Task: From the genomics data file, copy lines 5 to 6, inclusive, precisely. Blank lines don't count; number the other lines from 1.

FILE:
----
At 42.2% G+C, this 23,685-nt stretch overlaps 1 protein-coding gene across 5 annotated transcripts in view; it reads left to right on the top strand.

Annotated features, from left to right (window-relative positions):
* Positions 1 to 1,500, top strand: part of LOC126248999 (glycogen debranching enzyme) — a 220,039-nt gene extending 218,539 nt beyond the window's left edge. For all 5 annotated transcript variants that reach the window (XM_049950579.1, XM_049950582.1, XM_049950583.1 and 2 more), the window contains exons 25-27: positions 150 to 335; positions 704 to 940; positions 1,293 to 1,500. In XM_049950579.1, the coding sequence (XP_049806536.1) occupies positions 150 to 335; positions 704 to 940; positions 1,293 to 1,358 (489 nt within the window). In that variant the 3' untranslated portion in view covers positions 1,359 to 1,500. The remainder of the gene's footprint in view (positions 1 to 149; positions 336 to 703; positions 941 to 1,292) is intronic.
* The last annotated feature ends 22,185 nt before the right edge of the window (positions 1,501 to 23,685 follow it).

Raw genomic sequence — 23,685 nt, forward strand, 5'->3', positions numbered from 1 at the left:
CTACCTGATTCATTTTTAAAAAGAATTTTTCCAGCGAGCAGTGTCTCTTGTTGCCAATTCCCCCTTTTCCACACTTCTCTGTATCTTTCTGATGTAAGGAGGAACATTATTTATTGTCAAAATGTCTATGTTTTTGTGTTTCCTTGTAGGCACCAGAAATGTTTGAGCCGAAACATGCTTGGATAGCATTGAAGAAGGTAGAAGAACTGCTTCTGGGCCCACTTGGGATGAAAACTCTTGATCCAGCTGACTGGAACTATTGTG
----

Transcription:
Raw genomic sequence — 23,685 nt, forward strand, 5'->3', positions numbered from 1 at the left:
CTACCTGATTCATTTTTAAAAAGAATTTTTCCAGCGAGCAGTGTCTCTTGTTGCCAATTCCCCCTTTTCCACACTTCTCTGTATCTTTCTGATGTAAGGAGGAACATTATTTATTGTCAAAATGTCTATGTTTTTGTGTTTCCTTGTAGGCACCAGAAATGTTTGAGCCGAAACATGCTTGGATAGCATTGAAGAAGGTAGAAGAACTGCTTCTGGGCCCACTTGGGATGAAAACTCTTGATCCAGCTGACTGGAACTATTGTG